Half of the airborne mercury pollution in the US comes from coal-fired power plants. After years of study and debate, the Environmental Protection Agency is planning to announce new limits on mercury from coal plants in November. Meanwhile, utilities are scrambling to meet other new federal regulations and industry groups are asking the government to slow down.
California is known for its "green" reputation, so it might be a surprise that residents in Southern California still depend on coal power when they turn on the lights.
Over the last 15 years, more than a billion dollars has been spent to protect Lake Tahoe's clear waters from runoff and erosion. Now, new threats to lake's clarity are emerging, just as restoration funding is drying up.
The Bay Area's vast Hetchy Hetchy system, "a dream in granite, concrete, and steel," is getting an overhaul. The system carries water 167 miles from Yosemite to Bay Area taps; pretty soon that voyage will include the Bay's first true tunnel.
One of the most ambitious wetland restoration projects in the country is underway in San Francisco Bay. Thousands of acres of those ponds are being restored for shorebirds and wildlife.
Every year, only 18-percent of all American electronic waste is recycled, according to the EPA. Hoping to cut down on the growing mountain of high-tech trash, two dozen states have passed laws that require the electronics industry to pay to set up recycling programs. But navigating this patchwork of legislation has been a challenge.
Companies like Coca-Cola, Pepsi, and Heinz ketchup have determined that plastic made from plants — not oil — makes sense both for the environment and for business. The growing demand has meant a boom in the bioplastic industry. Could this mean the end of the plastic bottle as we know it?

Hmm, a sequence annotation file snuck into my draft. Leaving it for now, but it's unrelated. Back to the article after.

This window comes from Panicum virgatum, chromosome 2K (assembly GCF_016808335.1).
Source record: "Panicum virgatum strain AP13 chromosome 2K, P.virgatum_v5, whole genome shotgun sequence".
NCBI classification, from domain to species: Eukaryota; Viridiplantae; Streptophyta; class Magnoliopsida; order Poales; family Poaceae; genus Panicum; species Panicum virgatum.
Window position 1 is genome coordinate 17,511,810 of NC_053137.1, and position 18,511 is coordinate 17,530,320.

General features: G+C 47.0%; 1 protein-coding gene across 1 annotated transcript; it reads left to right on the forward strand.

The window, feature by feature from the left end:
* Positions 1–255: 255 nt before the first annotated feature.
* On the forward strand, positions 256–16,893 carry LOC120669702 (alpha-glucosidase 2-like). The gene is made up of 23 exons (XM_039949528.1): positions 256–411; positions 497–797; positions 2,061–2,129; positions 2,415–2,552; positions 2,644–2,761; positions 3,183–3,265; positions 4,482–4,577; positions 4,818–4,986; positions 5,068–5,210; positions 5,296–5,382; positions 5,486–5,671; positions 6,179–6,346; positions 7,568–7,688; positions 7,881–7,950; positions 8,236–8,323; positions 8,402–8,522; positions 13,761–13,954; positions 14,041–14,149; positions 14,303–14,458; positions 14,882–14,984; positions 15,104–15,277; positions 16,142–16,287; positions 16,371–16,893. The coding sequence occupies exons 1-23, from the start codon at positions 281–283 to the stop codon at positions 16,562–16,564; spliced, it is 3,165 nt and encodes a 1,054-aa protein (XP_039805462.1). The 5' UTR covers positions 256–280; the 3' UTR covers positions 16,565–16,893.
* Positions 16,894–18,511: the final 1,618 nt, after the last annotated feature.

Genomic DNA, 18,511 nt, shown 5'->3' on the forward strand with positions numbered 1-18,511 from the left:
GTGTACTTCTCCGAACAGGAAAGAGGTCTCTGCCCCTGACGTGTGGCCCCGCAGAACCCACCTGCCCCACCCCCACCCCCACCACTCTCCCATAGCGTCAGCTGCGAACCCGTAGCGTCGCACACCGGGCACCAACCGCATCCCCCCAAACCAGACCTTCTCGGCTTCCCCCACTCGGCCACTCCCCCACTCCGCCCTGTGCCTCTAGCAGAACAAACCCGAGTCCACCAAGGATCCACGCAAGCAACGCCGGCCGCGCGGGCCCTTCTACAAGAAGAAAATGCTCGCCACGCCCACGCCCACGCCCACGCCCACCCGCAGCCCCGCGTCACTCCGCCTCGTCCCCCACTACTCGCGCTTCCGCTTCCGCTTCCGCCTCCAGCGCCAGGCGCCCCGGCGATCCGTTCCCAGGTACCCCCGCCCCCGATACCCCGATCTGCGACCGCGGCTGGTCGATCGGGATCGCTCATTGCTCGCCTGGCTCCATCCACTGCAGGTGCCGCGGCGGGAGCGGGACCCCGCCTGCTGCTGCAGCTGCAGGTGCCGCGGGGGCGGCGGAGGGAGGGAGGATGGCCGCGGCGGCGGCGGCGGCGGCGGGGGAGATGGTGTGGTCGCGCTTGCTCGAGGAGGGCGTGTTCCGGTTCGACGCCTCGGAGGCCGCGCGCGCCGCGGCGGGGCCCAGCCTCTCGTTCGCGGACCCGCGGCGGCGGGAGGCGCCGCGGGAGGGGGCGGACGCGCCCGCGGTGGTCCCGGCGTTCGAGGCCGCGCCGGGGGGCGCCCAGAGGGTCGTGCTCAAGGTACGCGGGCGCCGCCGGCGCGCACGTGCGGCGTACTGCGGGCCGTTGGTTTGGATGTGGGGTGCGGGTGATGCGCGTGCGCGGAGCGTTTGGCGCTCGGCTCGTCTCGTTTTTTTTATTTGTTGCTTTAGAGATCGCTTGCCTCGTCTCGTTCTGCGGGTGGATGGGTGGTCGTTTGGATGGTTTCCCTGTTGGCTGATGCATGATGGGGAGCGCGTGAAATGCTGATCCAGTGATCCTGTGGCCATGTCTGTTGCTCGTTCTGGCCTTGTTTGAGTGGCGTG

Here's one silver lining to a slow economy: High recycling rates. Americans are wasting far less, and recycling far more. Nowhere is the trend as strong as in California. As Amy Standen reports, this change is sending ripple effects throughout the economy.
Supercomputers are becoming increasingly vital to modeling complex scientific problems. As they get bigger, they're also becoming massive energy hogs, using as much power as small cities. Now, scientists at Lawrence Berkeley National Lab are hoping reduce that energy load through an unusual source: the technology in your cell phone.
At the end of this month, some hybrid drivers will lose their solo carpool privileges. Beginning July 1, only drivers of all-electric and natural gas powered cars will be allowed to drive alone in California's carpool lanes. How effective was the hybrid perk and what will be the new wave of fuel efficient hybrids that gets this special benefit?
At one hospital in San Francisco, more than half of the patients in an alcohol abuse program refuse medications that could help them stop drinking. So Bay Area scientists find themselves waging two campaigns: to develop drugs that work, and to convince alcoholics to take them.
Pain is the most common reason for trips to the doctor's office. So it makes sense that pain treatment is a huge part of our health care system, costing more than $100 billion dollars a year. But how exactly pain works is still a mystery in many ways. As Lauren Sommer reports, some researchers are trying to understand it better by looking at a very unusual creature.
Peer into San Francisco Bay and you probably won't see much, thanks to the murky water the bay is known for. But over the past decade, scientists have made a surprising discovery — the bay's water is clearing. As Lauren Sommer reports, clearer water is not always good news.